Speaking

If you could take your most secretive, hurtful experience and use it to save a person’s life, would you? I would. So, I do.

I’ve stopped hiding that I had an eating disorder and exercise addiction.

Since I’ve been speaking my story, so many other people say to me, “I thought I was the only one!” or worse, “Oh, I didn’t realize I had that problem, too.”

I have spoken to classrooms, sports teams, and youth groups about my story, and it’s no longer about me. It’s about using my experiences to help illuminate the topic of eating disorders, which affect far more people (men and women) than we think.

Many of you interested in this topic know the importance of eating disorder awareness, and others may think it’s a rare occurrence that affects a few people unrelated to your area of work… but, probably not! From NEDA, some current statistics on eating disorders and athletes are as follows:

  • In a study of Division 1 NCAA athletes, over one-third of female athletes reported attitudes and symptoms placing them at risk for anorexia nervosa (1).
  • One study found that 35% of female and 10% of male college athletes were at risk for anorexia nervosa and 58% of female and 38% of male college athletes were at risk for bulimia nervosa (2).
  • Though most athletes with eating disorders are female, male athletes are also at risk—especially those competing in sports that tend to emphasize diet, appearance, size, and weight. In weight-class sports (wrestling, rowing, horseracing) and aesthetic sports (bodybuilding, gymnastics, swimming, diving) about 33% of male athletes are affected. In female athletes in weight class and aesthetic sports, disordered eating occurs at estimates of up to 62% (3).
  • Among female high school athletes in aesthetic sports, 41.5% reported disordered eating. They were eight times more likely to incur an injury than athletes in aesthetic sports who did not report disordered eating (4).
  • A study of female Division II college athletes found that 25% had disordered eating, 26% reported menstrual dysfunction, 10% had low bone mineral density, and 2.6% had all three symptoms (5).
  • Female high school athletes reporting disordered eating were twice as likely to incur a musculoskeletal injury as athletes who did not report disordered eating (6).

Who It’s For:

My story relates to all people struggling to find their place in the world, body image and food issues, learning to cope with adversity, having self-confidence… and the people in their lives trying to support them.

I was a college athlete and we are exposed to the pressures of performing on the court/field/classroom/weight room on a public scale. On top of that, we’re trying to fit this “ideal” that social media and society has created for us to (unrealistically) achieve.

My story relates to many different people, but I most closely associate with the student-athlete, as well as the coaches and parents who work with and love them.


Why It’s Important:

Eating disorders are a sneaky, secretive disease – yes, disease! In fact, eating disorders are mental health disorders with the number one fatality rate. We’re talking irreparable organ damage (heart, kidneys, etc.) and failure. Some deal with infertility down the road and lifelong health maintenance. Eating disorders can create performance roadblocks by way of brittle bones (osteoporosis/osteopenia), muscle atrophy, electrolyte imbalances, and more. You don’t need to “look sick” to have one, either.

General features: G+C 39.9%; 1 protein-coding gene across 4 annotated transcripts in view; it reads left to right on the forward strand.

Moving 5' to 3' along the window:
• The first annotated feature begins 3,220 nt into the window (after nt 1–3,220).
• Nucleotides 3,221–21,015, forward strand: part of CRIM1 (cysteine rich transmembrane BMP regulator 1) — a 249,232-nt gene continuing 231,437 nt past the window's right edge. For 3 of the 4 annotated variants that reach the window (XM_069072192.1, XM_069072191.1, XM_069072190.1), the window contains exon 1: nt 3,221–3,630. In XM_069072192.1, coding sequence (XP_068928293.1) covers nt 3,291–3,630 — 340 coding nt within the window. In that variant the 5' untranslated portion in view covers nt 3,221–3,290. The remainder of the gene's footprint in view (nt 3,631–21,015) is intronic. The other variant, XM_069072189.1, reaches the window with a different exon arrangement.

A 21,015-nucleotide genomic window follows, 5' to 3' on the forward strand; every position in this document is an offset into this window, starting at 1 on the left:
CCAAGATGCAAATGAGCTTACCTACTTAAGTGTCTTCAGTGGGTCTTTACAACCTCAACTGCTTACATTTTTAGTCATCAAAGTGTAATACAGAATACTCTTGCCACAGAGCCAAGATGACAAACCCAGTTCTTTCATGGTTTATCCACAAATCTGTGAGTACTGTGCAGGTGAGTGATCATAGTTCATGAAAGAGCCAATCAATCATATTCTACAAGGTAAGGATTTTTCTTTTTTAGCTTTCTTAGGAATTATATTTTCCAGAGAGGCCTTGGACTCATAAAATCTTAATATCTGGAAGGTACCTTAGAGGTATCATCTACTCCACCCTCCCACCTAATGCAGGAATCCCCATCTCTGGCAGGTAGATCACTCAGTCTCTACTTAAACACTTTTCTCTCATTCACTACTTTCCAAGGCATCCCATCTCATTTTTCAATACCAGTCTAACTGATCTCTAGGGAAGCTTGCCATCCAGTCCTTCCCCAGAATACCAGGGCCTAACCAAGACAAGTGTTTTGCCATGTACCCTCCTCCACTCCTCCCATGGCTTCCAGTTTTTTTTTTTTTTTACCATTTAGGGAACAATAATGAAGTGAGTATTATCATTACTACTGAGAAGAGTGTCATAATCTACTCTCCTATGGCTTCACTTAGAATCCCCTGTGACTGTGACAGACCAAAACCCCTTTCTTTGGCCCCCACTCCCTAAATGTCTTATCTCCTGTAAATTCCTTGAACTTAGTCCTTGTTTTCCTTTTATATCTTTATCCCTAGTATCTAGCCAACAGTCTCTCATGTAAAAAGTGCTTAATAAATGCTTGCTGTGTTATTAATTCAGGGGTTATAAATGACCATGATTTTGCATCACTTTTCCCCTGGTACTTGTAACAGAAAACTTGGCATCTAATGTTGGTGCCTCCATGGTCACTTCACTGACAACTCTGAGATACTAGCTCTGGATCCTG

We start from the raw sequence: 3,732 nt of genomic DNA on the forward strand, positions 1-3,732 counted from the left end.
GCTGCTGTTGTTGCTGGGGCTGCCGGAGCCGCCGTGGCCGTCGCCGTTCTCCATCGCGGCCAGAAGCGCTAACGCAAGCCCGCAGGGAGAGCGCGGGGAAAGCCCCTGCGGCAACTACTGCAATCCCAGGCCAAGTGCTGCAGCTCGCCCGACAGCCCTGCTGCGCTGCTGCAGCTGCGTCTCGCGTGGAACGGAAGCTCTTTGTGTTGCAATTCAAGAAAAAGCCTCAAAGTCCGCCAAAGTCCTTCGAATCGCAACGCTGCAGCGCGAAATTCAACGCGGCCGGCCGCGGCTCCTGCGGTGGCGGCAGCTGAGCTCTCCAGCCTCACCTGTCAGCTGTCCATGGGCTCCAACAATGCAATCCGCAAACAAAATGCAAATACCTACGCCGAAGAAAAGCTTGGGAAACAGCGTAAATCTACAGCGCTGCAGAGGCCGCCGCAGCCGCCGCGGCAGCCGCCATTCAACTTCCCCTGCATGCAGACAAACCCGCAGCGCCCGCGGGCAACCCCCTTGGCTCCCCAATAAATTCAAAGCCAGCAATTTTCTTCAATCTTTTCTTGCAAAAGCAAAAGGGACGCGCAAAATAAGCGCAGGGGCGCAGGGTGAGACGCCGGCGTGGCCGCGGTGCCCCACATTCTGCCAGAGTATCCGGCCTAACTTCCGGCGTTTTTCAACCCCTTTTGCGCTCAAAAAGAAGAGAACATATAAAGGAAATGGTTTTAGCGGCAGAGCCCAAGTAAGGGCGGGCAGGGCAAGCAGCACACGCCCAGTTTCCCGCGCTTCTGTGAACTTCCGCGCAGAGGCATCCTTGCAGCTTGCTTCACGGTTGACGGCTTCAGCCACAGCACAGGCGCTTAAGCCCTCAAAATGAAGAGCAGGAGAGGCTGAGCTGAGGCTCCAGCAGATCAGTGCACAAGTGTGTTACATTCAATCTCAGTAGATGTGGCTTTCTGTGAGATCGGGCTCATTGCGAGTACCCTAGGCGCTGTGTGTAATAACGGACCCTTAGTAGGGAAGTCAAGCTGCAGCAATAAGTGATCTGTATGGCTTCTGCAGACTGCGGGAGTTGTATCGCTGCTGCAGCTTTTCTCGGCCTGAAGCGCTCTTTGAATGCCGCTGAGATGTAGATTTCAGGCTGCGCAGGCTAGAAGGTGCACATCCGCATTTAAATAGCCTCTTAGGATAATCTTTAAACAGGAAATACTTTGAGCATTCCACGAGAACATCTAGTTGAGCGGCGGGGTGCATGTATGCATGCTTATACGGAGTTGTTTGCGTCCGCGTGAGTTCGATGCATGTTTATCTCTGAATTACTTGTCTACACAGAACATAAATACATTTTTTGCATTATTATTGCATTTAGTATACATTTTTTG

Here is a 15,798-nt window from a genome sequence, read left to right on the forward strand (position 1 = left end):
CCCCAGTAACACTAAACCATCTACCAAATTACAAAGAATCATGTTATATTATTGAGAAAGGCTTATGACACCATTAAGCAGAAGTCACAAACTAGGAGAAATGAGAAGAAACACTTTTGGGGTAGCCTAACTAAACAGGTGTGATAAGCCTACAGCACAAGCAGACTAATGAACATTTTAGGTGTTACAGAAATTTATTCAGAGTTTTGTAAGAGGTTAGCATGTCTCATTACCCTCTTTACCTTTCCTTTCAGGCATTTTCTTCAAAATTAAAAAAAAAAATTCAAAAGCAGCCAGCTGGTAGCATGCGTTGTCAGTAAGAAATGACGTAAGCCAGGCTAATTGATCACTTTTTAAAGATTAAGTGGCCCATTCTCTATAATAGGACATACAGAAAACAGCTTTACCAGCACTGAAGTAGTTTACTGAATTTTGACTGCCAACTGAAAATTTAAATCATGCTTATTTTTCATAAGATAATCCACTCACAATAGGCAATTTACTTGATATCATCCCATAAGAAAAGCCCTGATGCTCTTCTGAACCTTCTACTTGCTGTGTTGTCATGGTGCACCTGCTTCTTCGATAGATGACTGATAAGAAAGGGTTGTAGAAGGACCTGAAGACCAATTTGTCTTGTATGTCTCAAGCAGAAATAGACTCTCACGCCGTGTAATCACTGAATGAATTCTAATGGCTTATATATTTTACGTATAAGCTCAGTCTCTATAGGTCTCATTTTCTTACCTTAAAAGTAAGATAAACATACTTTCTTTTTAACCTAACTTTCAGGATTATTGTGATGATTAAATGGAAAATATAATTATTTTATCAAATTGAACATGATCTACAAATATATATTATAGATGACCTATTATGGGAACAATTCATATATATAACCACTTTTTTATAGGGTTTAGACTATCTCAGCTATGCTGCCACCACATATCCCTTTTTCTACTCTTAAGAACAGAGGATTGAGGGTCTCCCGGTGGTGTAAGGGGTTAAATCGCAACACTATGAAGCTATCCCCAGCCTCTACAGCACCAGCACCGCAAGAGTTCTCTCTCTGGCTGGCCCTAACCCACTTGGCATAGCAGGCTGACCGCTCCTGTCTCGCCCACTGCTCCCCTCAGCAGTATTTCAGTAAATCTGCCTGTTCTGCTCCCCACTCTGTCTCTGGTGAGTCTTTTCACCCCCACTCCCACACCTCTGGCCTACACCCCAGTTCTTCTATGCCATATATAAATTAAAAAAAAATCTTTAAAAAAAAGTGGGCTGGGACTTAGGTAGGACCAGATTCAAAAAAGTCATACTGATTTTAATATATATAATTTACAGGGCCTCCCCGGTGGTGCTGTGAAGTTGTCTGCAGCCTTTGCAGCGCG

As athletes, we hear that we need to be strong and fit to perform at the top level and that often comes with sacrifices like eating and workout regimens that can go too far… As long as you’re performing well, will someone catch on that you have a problem? In my experience, my “healthy” habits took a dive and went on far too long before it was noticed by others… When they did, I (like many others struggling with an eating disorder) denied that it was a problem at all.


Speaking Topics Include:

  • What is an eating disorder and types, versus healthy eating
  • Over-exercising/exercise addiction/compulsion, versus healthy exercising
  • Why it’s important and health risks
  • Warning signs and characteristics – when is it a problem?
  • Common Questions:
    • How do I approach someone I think needs help?
    • What do I say/how do I act with someone who has an eating disorder?
    • Is it a problem, or is it normal?
    • What kind of things trigger an eating disorder?
    • How do I stay on track with so much “diet/thin culture” around?
  • I allow for interaction at the end with a Q&A and questions from me to inspire thought around this topic

Contact me (or email me at SloaneMGreen@gmail.com) to see how we can work together and present a powerful message to your group!


Sources: (1)- Johnson, C. Powers, P.S., and Dick, R. Athletes and Eating Disorders: The National Collegiate Athletic Association Study, Int J Eat Disord 1999; 6:179; (2)- The National Center on Addiction and Substance Abuse (CASA) at Columbia University. Food for Thought: Substance Abuse and Eating Disorders. The National Center on Addiction and Substance Abuse (CASA) Columbia University; New York: 2003; (3)- Sport Nutrition for Coaches by Leslie Bonci, MPH, RD, CSSD, 2009, Human Kinetics. Byrne et al. 2001; Sundot – Borgen & Torstviet 2004; (4)- Jankowski, C. (2012). Associations Between Disordered Eating, Menstrual Dysfunction, and Musculoskeletal Injury Among High School Athletes. Yearbook of Sports Medicine, 2012, 394-395. doi:10.1016/j.yspm.2011.08.003; (5)- Beals KA, Hill AK. The prevalence of disordered eating, menstrual dysfunction, and low bone mineral density among US collegiate; (6)- Jankowski, C. (2012). Associations Between Disordered Eating, Menstrual Dysfunction, and Musculoskeletal Injury Among High School Athletes. Yearbook of Sports Medicine, 2012, 394-395. doi:10.1016/j.yspm.2011.08.003